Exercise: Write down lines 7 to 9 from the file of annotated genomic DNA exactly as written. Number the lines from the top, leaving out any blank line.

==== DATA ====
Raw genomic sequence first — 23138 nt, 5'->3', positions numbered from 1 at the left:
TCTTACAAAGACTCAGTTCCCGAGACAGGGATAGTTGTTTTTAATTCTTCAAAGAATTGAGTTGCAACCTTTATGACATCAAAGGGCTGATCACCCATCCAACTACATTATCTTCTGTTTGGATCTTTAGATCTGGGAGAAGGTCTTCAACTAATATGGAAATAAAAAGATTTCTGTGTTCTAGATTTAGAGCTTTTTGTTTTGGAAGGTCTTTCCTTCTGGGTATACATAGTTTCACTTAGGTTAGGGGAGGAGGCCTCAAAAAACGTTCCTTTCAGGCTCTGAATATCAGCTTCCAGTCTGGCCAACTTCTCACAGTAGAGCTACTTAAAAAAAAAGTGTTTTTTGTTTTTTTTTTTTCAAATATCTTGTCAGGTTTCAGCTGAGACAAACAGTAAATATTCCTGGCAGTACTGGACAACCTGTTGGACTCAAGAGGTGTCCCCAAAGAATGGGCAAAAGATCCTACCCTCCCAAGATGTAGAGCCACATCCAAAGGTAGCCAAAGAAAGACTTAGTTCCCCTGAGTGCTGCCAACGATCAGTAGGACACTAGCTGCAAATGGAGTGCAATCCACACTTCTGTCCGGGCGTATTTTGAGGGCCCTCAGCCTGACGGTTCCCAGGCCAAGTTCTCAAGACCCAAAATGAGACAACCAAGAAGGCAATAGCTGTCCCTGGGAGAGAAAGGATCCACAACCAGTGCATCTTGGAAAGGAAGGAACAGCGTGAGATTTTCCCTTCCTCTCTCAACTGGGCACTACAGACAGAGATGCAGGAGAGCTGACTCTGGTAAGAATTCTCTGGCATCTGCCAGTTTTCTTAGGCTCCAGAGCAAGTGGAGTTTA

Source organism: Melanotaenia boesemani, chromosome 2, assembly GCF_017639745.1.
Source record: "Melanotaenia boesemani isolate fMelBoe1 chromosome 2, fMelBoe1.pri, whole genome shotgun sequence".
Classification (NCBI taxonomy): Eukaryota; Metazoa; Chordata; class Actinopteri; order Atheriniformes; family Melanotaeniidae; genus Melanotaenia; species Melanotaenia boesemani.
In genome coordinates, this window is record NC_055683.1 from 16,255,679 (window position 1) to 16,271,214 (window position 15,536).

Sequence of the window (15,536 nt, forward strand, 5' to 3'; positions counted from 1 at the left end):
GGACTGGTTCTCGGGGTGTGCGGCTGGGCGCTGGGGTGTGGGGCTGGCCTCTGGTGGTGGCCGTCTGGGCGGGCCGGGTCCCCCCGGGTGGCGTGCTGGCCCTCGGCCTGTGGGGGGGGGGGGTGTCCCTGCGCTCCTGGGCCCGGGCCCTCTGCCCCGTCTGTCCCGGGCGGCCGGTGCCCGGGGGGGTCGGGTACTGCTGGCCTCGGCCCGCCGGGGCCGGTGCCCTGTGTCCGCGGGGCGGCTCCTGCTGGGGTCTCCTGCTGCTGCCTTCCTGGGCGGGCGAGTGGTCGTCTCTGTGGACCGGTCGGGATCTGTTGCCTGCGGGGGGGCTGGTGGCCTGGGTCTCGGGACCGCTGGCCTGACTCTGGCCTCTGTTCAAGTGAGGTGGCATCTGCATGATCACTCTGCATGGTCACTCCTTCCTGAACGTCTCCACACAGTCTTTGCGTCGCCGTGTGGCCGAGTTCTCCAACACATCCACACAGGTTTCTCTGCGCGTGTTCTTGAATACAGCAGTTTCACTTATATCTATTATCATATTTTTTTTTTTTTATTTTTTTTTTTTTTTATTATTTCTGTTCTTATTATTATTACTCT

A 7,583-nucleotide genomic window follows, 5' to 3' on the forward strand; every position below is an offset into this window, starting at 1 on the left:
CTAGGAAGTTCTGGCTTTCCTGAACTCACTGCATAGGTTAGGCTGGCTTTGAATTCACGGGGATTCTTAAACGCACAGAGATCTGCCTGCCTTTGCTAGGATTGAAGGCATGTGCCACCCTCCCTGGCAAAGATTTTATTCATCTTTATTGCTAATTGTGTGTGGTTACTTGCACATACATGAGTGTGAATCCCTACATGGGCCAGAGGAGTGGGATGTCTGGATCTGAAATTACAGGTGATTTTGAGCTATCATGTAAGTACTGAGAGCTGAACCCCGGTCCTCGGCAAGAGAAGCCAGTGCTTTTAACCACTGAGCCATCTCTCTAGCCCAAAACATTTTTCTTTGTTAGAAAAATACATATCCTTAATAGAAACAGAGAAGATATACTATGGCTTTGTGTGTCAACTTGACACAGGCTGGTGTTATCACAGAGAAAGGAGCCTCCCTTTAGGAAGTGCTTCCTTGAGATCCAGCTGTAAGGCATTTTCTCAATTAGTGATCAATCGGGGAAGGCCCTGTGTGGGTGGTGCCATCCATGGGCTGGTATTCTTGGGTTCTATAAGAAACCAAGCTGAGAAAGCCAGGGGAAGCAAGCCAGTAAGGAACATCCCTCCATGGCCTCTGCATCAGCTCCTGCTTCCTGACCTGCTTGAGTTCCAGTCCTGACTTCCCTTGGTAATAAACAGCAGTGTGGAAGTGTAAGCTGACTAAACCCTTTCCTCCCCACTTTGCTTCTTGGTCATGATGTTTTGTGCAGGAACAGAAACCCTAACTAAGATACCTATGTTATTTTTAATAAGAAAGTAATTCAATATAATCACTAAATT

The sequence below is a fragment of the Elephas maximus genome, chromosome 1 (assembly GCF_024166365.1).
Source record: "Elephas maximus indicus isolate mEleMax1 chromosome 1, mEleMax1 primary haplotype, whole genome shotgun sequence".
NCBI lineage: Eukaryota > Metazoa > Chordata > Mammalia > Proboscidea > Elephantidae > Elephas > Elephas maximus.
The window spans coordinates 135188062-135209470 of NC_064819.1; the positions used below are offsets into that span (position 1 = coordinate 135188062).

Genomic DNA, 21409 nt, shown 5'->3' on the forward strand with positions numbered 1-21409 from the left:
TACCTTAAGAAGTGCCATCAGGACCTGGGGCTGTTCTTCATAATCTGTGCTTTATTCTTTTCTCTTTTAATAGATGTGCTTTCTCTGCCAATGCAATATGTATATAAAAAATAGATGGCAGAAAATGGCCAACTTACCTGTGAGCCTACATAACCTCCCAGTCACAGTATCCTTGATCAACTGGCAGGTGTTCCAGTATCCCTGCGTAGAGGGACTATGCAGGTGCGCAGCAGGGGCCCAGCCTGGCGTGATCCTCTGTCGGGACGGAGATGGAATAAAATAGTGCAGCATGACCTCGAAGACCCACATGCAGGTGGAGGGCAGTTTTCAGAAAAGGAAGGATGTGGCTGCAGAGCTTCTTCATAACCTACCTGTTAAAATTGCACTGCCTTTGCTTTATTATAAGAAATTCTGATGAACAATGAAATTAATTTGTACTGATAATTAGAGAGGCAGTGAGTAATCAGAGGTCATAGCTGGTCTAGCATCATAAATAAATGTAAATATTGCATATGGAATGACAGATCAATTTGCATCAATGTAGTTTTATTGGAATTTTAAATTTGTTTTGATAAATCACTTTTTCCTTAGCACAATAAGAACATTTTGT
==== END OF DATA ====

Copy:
Sequence of the window (15,536 nt, forward strand, 5' to 3'; positions counted from 1 at the left end):
GGACTGGTTCTCGGGGTGTGCGGCTGGGCGCTGGGGTGTGGGGCTGGCCTCTGGTGGTGGCCGTCTGGGCGGGCCGGGTCCCCCCGGGTGGCGTGCTGGCCCTCGGCCTGTGGGGGGGGGGGGTGTCCCTGCGCTCCTGGGCCCGGGCCCTCTGCCCCGTCTGTCCCGGGCGGCCGGTGCCCGGGGGGGTCGGGTACTGCTGGCCTCGGCCCGCCGGGGCCGGTGCCCTGTGTCCGCGGGGCGGCTCCTGCTGGGGTCTCCTGCTGCTGCCTTCCTGGGCGGGCGAGTGGTCGTCTCTGTGGACCGGTCGGGATCTGTTGCCTGCGGGGGGGCTGGTGGCCTGGGTCTCGGGACCGCTGGCCTGACTCTGGCCTCTGTTCAAGTGAGGTGGCATCTGCATGATCACTCTGCATGGTCACTCCTTCCTGAACGTCTCCACACAGTCTTTGCGTCGCCGTGTGGCCGAGTTCTCCAACACATCCACACAGGTTTCTCTGCGCGTGTTCTTGAATACAGCAGTTTCACTTATATCTATTATCATATTTTTTTTTTTTTATTTTTTTTTTTTTTTATTATTTCTGTTCTTATTATTATTACTCT

A 7,583-nucleotide genomic window follows, 5' to 3' on the forward strand; every position below is an offset into this window, starting at 1 on the left: